Behind the group is a large, spreading myrtle bush. Since it is an evergreen, myrtle symbolizes eternal love, in particular conjugal fidelity. The battle picture on the wall represents an engraving, by James Heath, of a renowned painting by John Singleton Copley, the Death of Major Pearson. As a young commander, Major Pierson led his troops to victory by repelling a French invasion, but lost his life in the conflict.
Millais painted with oil paint on canvas, using very flat, thinly layered brushstrokes to create a smooth surface. The painting has been varnished, which not only protects the surface but also increases the brilliance of the colors.
Saint Agnes was a Roman virgin and martyr during the reign of Diocletian (early 4th century.) At first condemned to debauchery in a public brothel before her execution, her virginity was preserved by thunder and lightning from Heaven. Eight days after her execution, her parents visited her tomb and were greeted by a chorus of angels, including Agnes herself, with a white lamb at her side.
The Eve of St Agnes was written at Chichester and Bedhampton during the last half of January 1819. Perhaps Keats was inspired by the calendar - St Agnes's feast is celebrated on 21 January. He revised the work at Winchester in September; it was first published in 1820.
On the eve of St Agnes's feast day (20 January), virgins used divinations to 'discover' their future husbands. As Keats writes: '[U]pon St Agnes' Eve, / Young virgins might have visions of delight, / And soft adorings from their loves receive'. The poem tells the story of Madeline and her lover Porphyro. It is one of Keats's best-loved works. It also inspired numerous pre-Raphaelite paintings.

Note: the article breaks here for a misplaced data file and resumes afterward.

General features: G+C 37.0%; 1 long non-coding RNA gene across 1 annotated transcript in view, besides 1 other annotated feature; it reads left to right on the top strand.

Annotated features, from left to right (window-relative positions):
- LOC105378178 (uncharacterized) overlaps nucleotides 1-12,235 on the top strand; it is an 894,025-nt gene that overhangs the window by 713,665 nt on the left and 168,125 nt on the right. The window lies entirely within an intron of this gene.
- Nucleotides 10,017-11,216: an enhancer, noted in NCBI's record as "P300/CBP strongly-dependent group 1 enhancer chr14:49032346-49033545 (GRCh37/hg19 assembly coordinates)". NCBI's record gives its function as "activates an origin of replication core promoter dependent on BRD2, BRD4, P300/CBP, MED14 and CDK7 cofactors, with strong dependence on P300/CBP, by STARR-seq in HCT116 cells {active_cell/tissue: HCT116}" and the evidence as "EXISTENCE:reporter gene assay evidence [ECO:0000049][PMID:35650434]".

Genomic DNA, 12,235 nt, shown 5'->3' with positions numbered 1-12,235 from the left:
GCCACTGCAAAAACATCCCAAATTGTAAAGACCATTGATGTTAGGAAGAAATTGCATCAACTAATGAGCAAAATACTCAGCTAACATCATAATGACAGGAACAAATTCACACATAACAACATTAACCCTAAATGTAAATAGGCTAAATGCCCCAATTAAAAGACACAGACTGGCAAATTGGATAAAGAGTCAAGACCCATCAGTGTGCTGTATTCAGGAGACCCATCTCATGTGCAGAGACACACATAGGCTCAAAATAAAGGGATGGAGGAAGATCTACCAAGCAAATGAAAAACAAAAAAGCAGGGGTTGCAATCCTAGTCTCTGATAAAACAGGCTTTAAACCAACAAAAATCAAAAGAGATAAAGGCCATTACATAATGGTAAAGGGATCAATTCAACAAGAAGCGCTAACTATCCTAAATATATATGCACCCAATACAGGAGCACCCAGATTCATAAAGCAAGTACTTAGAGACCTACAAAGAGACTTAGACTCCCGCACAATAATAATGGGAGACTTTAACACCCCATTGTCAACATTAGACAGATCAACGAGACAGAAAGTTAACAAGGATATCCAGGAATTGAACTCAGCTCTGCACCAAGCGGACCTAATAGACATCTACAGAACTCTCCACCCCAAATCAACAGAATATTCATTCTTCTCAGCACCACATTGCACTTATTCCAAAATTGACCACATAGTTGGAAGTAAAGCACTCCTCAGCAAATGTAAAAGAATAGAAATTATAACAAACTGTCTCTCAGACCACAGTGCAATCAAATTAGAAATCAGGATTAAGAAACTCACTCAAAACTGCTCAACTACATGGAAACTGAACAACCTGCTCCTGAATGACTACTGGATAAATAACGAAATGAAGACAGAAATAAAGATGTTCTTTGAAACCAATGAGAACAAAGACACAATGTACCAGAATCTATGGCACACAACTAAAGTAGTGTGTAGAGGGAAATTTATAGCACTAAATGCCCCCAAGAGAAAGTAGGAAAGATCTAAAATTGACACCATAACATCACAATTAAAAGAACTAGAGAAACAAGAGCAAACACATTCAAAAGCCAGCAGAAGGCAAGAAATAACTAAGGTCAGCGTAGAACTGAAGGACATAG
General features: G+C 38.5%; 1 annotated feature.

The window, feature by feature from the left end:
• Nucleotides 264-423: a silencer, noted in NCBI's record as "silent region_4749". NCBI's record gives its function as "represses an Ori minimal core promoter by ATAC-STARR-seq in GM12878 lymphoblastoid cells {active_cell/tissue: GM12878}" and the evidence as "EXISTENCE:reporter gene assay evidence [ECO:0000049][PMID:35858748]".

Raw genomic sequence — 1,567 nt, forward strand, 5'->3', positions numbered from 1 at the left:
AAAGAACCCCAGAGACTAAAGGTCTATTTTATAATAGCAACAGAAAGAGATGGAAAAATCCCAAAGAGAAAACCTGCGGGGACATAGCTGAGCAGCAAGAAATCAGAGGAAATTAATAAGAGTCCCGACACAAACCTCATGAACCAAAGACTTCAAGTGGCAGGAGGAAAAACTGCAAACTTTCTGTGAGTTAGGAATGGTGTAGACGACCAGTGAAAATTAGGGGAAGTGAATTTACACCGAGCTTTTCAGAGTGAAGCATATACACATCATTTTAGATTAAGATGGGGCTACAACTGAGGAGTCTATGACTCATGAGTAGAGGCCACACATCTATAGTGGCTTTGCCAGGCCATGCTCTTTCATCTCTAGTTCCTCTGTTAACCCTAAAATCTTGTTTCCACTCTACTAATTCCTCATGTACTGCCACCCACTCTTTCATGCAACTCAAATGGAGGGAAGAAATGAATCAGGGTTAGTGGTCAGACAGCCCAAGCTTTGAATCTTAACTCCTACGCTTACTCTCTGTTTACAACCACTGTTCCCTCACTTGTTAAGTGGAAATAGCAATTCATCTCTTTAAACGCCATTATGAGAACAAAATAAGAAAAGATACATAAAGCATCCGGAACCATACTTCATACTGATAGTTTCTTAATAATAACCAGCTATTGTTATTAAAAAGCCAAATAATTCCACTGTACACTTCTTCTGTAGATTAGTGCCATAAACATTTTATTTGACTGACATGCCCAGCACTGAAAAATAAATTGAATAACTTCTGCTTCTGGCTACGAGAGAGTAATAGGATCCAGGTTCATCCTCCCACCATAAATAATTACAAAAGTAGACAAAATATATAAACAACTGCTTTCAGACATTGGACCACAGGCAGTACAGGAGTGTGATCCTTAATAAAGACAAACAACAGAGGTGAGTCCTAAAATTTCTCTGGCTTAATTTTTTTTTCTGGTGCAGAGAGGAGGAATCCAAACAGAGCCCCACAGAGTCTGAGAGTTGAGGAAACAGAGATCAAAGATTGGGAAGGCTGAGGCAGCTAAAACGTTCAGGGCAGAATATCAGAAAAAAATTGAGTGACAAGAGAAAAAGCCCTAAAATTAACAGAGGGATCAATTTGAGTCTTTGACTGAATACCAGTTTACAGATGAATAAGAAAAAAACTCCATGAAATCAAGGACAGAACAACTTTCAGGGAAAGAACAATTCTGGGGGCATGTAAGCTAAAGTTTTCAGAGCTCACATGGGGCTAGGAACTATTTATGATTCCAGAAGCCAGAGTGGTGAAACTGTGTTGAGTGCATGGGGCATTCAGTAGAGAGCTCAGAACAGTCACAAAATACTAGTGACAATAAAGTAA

His prayer he saith, this patient, holy man;
Then takes his lamp, and riseth from his knees,
And back returneth, meagre, barefoot, wan,
Along the chapel aisle by slow degrees:
The sculptur'd dead, on each side, seem to freeze,
Emprison'd in black, purgatorial rails:
Knights, ladies, praying in dumb orat'ries,
He passeth by; and his weak spirit fails
To think how they may ache in icy hoods and mails.
Northward he turneth through a little door,
And scarce three steps, ere Music's golden tongue
Flatter'd to tears this aged man and poor;
But no---already had his deathbell rung
The joys of all his life were said and sung:
His was harsh penance on St. Agnes' Eve:
Another way he went, and soon among
Rough ashes sat he for his soul's reprieve,
And all night kept awake, for sinners' sake to grieve.
That ancient Beadsman heard the prelude soft;
And so it chanc'd, for many a door was wide,
From hurry to and fro. Soon, up aloft,
The silver, snarling trumpets 'gan to chide:
The level chambers, ready with their pride,
Were glowing to receive a thousand guests:
The carved angels, ever eager-eyed,
Star'd, where upon their heads the cornice rests,
With hair blown back, and wings put cross-wise on their breasts.
At length burst in the argent revelry,
With plume, tiara, and all rich array,
Numerous as shadows haunting fairily
The brain, new-stuff'd, in youth, with triumphs gay
Of old romance. These let us wish away,
And turn, sole-thoughted, to one lady there,
Whose heart had brooded, all that wintry day,
On love, and wing'd St Agnes' saintly care,
As she had heard old dames full rnany times declare.
They told her how, upon St Agnes' Eve,
Young virgins might have visions of delight,
And soft adorings from their loves receive
Upon the honey'd middle of the night,
If ceremonies due they did aright;
As, supperless to bed they must retire,
And couch supine their beauties, lily white;
Nor look behind, nor sideways, but require
Of Heaven with upward eyes for all that they desire.
Full of this whim was thoughtful Madeline:
The music, yearning like a God in pain,
She scarcely heard: her maiden eyes divine,
Fix'd on the floor, saw many a sweeping train
Pass by---she heeded not at all: in vain
Came many a tiptoe, amorous cavalier,
And back retir'd; not cool'd by high disdain,
But she saw not: her heart was otherwhere;
She sigh'd for Agnes' dreams, the sweetest of the year.
She danc'd along with vague, regardless eyes,